Perhaps the safest way to approach the writing of an accent is by representing not the sounds so much as the patterns and figures of speech that characterise both accent and dialect. For example, using Yorkshire again, we might have a character use expressions such as ‘our lass’ when referring to a daughter or sister, or ‘our kid’ for a son or brother. Idioms such as ‘Put wood in ’ole’ for ‘Shut the door’ and ‘Mash the tea’ for ‘pour boiling water on tea leaves’ would also quickly set the scene as Yorkshire. (West Australian author Anna Jacobs does this kind of thing particularly well in her historical novels, which are set in Lancashire.)
You can, however, get away with introducing a handful of dialectal words whose meaning is always obvious from the context. Greetings are an obvious choice. The standard Yorkshire greetings ‘Eh yup’ (an old Norse greeting – Yorkshire was overrun by Vikings in the ninth century, as any Bernard Cornwell fan will tell you!) ‘Aw reet then’ (All right then) and 'Nah theen' (Now then) will immediately tell your readers where they are, as will the old Cockney ‘Wotcha, cock!’or the Australia 'G'day'. Even people outside the UK will quickly cotton on to the fact that these are greetings. If you’re working with an invented society, it’s easy enough to create a few greetings for your characters to use.
Register likewise needs to be introduced gradually and in a piecemeal manner, dropping in a word here, a phrase there, making sure that the reader has ample opportunity to digest each new word or expression before bringing in more. Let’s say we have a magical system that involves a process called sprunking, that involves taking several different spells then condensing and combining them so that the wizard has only to work one spell for all to take effect. Here’s a bit of imaginary dialogue between a wizard and his apprentice:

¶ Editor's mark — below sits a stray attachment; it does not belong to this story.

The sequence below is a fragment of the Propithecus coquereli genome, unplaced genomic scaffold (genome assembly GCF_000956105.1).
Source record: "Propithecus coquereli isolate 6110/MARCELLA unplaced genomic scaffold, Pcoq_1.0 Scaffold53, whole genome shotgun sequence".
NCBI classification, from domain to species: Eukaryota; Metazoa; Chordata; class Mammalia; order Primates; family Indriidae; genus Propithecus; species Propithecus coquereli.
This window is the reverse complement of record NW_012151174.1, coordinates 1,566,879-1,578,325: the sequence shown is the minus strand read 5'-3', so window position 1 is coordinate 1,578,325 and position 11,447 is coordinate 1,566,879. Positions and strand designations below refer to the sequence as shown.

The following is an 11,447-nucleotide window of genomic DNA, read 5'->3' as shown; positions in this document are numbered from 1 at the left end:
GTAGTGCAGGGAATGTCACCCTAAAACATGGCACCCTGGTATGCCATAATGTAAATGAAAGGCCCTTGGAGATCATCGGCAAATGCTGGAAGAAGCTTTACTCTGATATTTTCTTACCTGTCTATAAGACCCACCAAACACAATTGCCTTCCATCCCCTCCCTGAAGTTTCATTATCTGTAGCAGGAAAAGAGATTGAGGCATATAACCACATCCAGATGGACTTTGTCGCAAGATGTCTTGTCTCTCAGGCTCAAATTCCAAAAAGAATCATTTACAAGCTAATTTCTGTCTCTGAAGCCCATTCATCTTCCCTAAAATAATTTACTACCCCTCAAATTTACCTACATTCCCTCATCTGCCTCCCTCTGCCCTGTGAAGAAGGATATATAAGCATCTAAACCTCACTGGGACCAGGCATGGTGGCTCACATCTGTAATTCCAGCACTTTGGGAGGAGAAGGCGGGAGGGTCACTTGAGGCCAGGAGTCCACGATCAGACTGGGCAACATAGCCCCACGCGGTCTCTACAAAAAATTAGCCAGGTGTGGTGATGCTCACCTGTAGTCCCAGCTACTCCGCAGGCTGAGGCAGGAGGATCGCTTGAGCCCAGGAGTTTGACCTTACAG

‘Shaynee, did you remember to sprunk in the speeded-up turnip-cooking spell when you set up the cauldron for the stew?’
‘Yes, sir, I sprunked it in with the fire spell.’
‘You did what? Demons below, child, haven’t I told you a dozen times or more that you can only sprunk similar things together? A fire spell is a fire spell; a cooking spell is a cooking spell, and you can’t mix the two. First you must deal with the ingredients. You must sprunk in the bit about fast cooking when you call up the turnips.’
That will give the reader a bit of an idea what’s involved in sprunking. To reinforce the idea, the author might show Shaynee working another spell a few scenes later; a spell that involves sprunking, say, a wood-drying spell while making fire.
So, when introducing dialect or register, start with just one or two words, mention each one a couple of times, then introduce one or two more related ‘jargon’ words the third time the first two are mentioned. Repeat from the top until all the required new vocab has been introduced. If you throw too many new words at your reader in the first few scenes, some of them will give up before the end of chapter one and possibly refuse to look at anything of yours again, ever!
Slowly, slowly, catchee reader.